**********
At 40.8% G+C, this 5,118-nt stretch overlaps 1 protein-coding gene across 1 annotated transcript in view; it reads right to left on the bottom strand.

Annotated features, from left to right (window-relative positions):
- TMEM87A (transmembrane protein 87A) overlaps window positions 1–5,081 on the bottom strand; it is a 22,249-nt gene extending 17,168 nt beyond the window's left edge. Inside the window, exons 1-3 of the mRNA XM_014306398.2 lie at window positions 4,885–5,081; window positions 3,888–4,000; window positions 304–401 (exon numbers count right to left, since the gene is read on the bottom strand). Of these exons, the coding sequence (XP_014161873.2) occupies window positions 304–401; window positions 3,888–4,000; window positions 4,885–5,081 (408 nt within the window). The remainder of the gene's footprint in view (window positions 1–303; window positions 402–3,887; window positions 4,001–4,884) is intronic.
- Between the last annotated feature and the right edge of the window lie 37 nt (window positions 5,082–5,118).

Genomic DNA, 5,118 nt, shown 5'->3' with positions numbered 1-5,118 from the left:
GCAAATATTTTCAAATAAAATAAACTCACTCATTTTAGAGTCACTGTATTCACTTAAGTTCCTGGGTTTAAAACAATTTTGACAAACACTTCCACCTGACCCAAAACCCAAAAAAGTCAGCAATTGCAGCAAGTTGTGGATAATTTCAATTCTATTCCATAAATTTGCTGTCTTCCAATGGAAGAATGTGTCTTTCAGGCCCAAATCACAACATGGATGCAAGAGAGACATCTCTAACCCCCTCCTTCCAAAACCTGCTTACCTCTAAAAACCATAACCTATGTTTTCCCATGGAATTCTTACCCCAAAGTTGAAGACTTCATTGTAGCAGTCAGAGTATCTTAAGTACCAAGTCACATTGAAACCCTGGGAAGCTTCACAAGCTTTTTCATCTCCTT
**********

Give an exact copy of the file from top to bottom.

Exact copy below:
At 40.8% G+C, this 5,118-nt stretch overlaps 1 protein-coding gene across 1 annotated transcript in view; it reads right to left on the bottom strand.

Annotated features, from left to right (window-relative positions):
- TMEM87A (transmembrane protein 87A) overlaps window positions 1–5,081 on the bottom strand; it is a 22,249-nt gene extending 17,168 nt beyond the window's left edge. Inside the window, exons 1-3 of the mRNA XM_014306398.2 lie at window positions 4,885–5,081; window positions 3,888–4,000; window positions 304–401 (exon numbers count right to left, since the gene is read on the bottom strand). Of these exons, the coding sequence (XP_014161873.2) occupies window positions 304–401; window positions 3,888–4,000; window positions 4,885–5,081 (408 nt within the window). The remainder of the gene's footprint in view (window positions 1–303; window positions 402–3,887; window positions 4,001–4,884) is intronic.
- Between the last annotated feature and the right edge of the window lie 37 nt (window positions 5,082–5,118).

Genomic DNA, 5,118 nt, shown 5'->3' with positions numbered 1-5,118 from the left:
GCAAATATTTTCAAATAAAATAAACTCACTCATTTTAGAGTCACTGTATTCACTTAAGTTCCTGGGTTTAAAACAATTTTGACAAACACTTCCACCTGACCCAAAACCCAAAAAAGTCAGCAATTGCAGCAAGTTGTGGATAATTTCAATTCTATTCCATAAATTTGCTGTCTTCCAATGGAAGAATGTGTCTTTCAGGCCCAAATCACAACATGGATGCAAGAGAGACATCTCTAACCCCCTCCTTCCAAAACCTGCTTACCTCTAAAAACCATAACCTATGTTTTCCCATGGAATTCTTACCCCAAAGTTGAAGACTTCATTGTAGCAGTCAGAGTATCTTAAGTACCAAGTCACATTGAAACCCTGGGAAGCTTCACAAGCTTTTTCATCTCCTT